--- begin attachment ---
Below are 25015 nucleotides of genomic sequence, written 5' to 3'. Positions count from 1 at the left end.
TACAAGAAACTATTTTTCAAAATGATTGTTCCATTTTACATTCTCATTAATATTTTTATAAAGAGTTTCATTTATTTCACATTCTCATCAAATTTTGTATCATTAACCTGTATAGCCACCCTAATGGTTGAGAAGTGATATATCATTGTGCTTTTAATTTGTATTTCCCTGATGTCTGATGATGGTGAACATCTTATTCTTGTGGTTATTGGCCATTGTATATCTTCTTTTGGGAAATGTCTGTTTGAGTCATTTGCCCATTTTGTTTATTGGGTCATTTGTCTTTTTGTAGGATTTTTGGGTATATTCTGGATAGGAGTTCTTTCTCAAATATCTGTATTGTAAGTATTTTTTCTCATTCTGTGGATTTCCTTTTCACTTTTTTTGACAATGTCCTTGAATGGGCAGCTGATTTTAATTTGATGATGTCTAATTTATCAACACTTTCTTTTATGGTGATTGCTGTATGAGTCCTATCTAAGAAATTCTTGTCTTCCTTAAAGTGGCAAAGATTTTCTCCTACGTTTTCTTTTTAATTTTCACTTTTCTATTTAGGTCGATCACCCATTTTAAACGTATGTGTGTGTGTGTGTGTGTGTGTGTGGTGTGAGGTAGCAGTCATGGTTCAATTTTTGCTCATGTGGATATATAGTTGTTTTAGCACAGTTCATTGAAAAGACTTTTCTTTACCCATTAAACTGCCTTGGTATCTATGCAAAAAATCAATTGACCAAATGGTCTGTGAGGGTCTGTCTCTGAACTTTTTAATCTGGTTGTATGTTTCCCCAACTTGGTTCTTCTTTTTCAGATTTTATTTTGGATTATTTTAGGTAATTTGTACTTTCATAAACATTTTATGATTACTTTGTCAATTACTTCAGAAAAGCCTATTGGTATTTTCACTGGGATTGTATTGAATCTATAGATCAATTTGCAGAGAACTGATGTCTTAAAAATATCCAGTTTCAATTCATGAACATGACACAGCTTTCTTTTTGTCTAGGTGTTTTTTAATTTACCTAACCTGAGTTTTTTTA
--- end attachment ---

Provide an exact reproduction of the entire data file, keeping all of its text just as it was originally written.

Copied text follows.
Below are 25015 nucleotides of genomic sequence, written 5' to 3'. Positions count from 1 at the left end.
TACAAGAAACTATTTTTCAAAATGATTGTTCCATTTTACATTCTCATTAATATTTTTATAAAGAGTTTCATTTATTTCACATTCTCATCAAATTTTGTATCATTAACCTGTATAGCCACCCTAATGGTTGAGAAGTGATATATCATTGTGCTTTTAATTTGTATTTCCCTGATGTCTGATGATGGTGAACATCTTATTCTTGTGGTTATTGGCCATTGTATATCTTCTTTTGGGAAATGTCTGTTTGAGTCATTTGCCCATTTTGTTTATTGGGTCATTTGTCTTTTTGTAGGATTTTTGGGTATATTCTGGATAGGAGTTCTTTCTCAAATATCTGTATTGTAAGTATTTTTTCTCATTCTGTGGATTTCCTTTTCACTTTTTTTGACAATGTCCTTGAATGGGCAGCTGATTTTAATTTGATGATGTCTAATTTATCAACACTTTCTTTTATGGTGATTGCTGTATGAGTCCTATCTAAGAAATTCTTGTCTTCCTTAAAGTGGCAAAGATTTTCTCCTACGTTTTCTTTTTAATTTTCACTTTTCTATTTAGGTCGATCACCCATTTTAAACGTATGTGTGTGTGTGTGTGTGTGTGTGTGGTGTGAGGTAGCAGTCATGGTTCAATTTTTGCTCATGTGGATATATAGTTGTTTTAGCACAGTTCATTGAAAAGACTTTTCTTTACCCATTAAACTGCCTTGGTATCTATGCAAAAAATCAATTGACCAAATGGTCTGTGAGGGTCTGTCTCTGAACTTTTTAATCTGGTTGTATGTTTCCCCAACTTGGTTCTTCTTTTTCAGATTTTATTTTGGATTATTTTAGGTAATTTGTACTTTCATAAACATTTTATGATTACTTTGTCAATTACTTCAGAAAAGCCTATTGGTATTTTCACTGGGATTGTATTGAATCTATAGATCAATTTGCAGAGAACTGATGTCTTAAAAATATCCAGTTTCAATTCATGAACATGACACAGCTTTCTTTTTGTCTAGGTGTTTTTTAATTTACCTAACCTGAGTTTTTTTA